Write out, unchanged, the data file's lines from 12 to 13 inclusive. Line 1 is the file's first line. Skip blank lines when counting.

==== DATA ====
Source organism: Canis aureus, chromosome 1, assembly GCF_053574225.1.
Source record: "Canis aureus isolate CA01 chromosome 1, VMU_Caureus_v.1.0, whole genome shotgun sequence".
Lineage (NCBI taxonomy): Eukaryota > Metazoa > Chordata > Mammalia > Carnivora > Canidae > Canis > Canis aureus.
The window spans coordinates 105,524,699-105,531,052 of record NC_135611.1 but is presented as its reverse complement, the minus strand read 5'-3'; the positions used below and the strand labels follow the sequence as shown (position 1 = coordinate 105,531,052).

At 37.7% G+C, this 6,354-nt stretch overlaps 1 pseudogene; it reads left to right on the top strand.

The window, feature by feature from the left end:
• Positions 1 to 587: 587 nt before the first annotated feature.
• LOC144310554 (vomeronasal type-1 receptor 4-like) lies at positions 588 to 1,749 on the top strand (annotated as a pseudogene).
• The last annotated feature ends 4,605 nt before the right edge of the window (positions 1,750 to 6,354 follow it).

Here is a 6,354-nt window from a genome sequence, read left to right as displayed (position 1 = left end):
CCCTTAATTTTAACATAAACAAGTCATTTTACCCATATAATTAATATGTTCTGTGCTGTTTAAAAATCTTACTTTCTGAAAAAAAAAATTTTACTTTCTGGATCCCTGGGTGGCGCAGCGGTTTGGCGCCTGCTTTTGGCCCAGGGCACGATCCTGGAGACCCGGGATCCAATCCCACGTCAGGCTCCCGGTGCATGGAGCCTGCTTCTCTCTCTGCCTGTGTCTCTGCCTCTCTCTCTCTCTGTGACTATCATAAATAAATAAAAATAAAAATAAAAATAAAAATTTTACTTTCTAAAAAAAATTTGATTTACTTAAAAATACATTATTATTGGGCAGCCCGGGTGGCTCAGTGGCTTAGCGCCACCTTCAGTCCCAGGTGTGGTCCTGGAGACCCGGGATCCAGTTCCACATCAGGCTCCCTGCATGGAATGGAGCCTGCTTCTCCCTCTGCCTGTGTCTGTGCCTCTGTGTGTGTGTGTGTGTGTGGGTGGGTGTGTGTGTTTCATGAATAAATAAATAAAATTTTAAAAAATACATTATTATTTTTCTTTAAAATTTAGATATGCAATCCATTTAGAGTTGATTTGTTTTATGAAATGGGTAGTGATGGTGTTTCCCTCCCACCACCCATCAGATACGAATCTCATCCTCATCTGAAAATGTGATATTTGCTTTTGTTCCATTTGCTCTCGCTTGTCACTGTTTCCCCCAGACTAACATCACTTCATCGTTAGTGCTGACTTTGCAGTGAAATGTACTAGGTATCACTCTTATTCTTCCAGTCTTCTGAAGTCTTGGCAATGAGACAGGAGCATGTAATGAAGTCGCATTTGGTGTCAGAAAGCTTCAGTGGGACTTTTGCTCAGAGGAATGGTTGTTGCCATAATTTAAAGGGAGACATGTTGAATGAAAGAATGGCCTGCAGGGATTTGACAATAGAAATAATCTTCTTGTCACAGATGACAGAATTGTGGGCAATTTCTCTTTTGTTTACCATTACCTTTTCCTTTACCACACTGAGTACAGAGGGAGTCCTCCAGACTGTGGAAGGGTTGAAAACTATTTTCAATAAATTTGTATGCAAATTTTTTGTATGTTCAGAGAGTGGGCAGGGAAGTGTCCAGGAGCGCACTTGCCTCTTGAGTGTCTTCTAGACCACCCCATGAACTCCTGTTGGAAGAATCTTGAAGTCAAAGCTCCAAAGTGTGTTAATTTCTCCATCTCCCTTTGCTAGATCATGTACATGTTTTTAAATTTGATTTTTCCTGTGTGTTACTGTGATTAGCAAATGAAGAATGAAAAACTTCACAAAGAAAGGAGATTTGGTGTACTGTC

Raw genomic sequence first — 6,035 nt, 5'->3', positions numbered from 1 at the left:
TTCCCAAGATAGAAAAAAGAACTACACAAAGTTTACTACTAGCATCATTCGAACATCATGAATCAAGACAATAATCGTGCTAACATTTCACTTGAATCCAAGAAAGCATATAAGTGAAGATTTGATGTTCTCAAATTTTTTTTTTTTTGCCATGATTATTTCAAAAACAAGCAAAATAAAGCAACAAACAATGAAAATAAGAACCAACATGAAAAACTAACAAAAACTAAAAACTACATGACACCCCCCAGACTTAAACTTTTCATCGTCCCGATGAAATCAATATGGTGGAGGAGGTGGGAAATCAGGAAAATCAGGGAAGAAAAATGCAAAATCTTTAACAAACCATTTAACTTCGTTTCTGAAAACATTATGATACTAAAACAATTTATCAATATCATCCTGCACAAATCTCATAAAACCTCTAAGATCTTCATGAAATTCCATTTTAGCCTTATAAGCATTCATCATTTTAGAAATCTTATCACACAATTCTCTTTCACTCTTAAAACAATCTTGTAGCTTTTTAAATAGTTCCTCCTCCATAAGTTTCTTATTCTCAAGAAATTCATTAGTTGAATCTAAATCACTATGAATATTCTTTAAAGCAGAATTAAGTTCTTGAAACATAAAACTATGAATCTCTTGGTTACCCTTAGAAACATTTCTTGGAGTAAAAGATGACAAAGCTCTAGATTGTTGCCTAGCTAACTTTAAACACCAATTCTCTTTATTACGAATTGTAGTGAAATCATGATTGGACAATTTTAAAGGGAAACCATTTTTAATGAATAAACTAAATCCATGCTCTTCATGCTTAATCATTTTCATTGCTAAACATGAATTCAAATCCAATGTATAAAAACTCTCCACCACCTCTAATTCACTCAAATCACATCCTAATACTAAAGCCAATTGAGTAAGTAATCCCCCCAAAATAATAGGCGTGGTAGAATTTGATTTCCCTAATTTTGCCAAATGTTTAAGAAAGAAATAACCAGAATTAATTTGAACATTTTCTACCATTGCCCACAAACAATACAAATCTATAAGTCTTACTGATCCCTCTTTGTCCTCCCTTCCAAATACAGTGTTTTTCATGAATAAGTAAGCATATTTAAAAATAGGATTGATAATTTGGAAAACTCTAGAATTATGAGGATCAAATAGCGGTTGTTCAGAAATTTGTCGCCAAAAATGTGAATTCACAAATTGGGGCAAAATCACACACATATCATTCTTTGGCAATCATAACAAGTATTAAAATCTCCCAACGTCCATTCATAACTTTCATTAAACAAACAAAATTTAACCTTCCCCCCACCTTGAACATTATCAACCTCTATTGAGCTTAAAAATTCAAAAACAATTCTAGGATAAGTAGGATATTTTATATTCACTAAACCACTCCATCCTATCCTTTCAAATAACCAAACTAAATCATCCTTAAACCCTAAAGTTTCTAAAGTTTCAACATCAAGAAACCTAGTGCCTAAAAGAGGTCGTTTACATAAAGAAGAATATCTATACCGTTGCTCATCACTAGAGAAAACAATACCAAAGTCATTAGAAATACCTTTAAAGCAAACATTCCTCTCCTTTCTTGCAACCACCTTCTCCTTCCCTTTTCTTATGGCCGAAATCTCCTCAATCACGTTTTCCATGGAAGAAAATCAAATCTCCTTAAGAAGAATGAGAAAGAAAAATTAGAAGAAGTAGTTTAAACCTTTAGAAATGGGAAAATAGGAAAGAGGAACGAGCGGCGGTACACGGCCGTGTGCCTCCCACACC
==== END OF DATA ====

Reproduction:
Raw genomic sequence first — 6,035 nt, 5'->3', positions numbered from 1 at the left:
TTCCCAAGATAGAAAAAAGAACTACACAAAGTTTACTACTAGCATCATTCGAACATCATGAATCAAGACAATAATCGTGCTAACATTTCACTTGAATCCAAGAAAGCATATAAGTGAAGATTTGATGTTCTCAAATTTTTTTTTTTTTGCCATGATTATTTCAAAAACAAGCAAAATAAAGCAACAAACAATGAAAATAAGAACCAACATGAAAAACTAACAAAAACTAAAAACTACATGACACCCCCCAGACTTAAACTTTTCATCGTCCCGATGAAATCAATATGGTGGAGGAGGTGGGAAATCAGGAAAATCAGGGAAGAAAAATGCAAAATCTTTAACAAACCATTTAACTTCGTTTCTGAAAACATTATGATACTAAAACAATTTATCAATATCATCCTGCACAAATCTCATAAAACCTCTAAGATCTTCATGAAATTCCATTTTAGCCTTATAAGCATTCATCATTTTAGAAATCTTATCACACAATTCTCTTTCACTCTTAAAACAATCTTGTAGCTTTTTAAATAGTTCCTCCTCCATAAGTTTCTTATTCTCAAGAAATTCATTAGTTGAATCTAAATCACTATGAATATTCTTTAAAGCAGAATTAAGTTCTTGAAACATAAAACTATGAATCTCTTGGTTACCCTTAGAAACATTTCTTGGAGTAAAAGATGACAAAGCTCTAGATTGTTGCCTAGCTAACTTTAAACACCAATTCTCTTTATTACGAATTGTAGTGAAATCATGATTGGACAATTTTAAAGGGAAACCATTTTTAATGAATAAACTAAATCCATGCTCTTCATGCTTAATCATTTTCATTGCTAAACATGAATTCAAATCCAATGTATAAAAACTCTCCACCACCTCTAATTCACTCAAATCACATCCTAATACTAAAGCCAATTGAGTAAGTAATCCCCCCAAAATAATAGGCGTGGTAGAATTTGATTTCCCTAATTTTGCCAAATGTTTAAGAAAGAAATAACCAGAATTAATTTGAACATTTTCTACCATTGCCCACAAACAATACAAATCTATAAGTCTTACTGATCCCTCTTTGTCCTCCCTTCCAAATACAGTGTTTTTCATGAATAAGTAAGCATATTTAAAAATAGGATTGATAATTTGGAAAACTCTAGAATTATGAGGATCAAATAGCGGTTGTTCAGAAATTTGTCGCCAAAAATGTGAATTCACAAATTGGGGCAAAATCACACACATATCATTCTTTGGCAATCATAACAAGTATTAAAATCTCCCAACGTCCATTCATAACTTTCATTAAACAAACAAAATTTAACCTTCCCCCCACCTTGAACATTATCAACCTCTATTGAGCTTAAAAATTCAAAAACAATTCTAGGATAAGTAGGATATTTTATATTCACTAAACCACTCCATCCTATCCTTTCAAATAACCAAACTAAATCATCCTTAAACCCTAAAGTTTCTAAAGTTTCAACATCAAGAAACCTAGTGCCTAAAAGAGGTCGTTTACATAAAGAAGAATATCTATACCGTTGCTCATCACTAGAGAAAACAATACCAAAGTCATTAGAAATACCTTTAAAGCAAACATTCCTCTCCTTTCTTGCAACCACCTTCTCCTTCCCTTTTCTTATGGCCGAAATCTCCTCAATCACGTTTTCCATGGAAGAAAATCAAATCTCCTTAAGAAGAATGAGAAAGAAAAATTAGAAGAAGTAGTTTAAACCTTTAGAAATGGGAAAATAGGAAAGAGGAACGAGCGGCGGTACACGGCCGTGTGCCTCCCACACC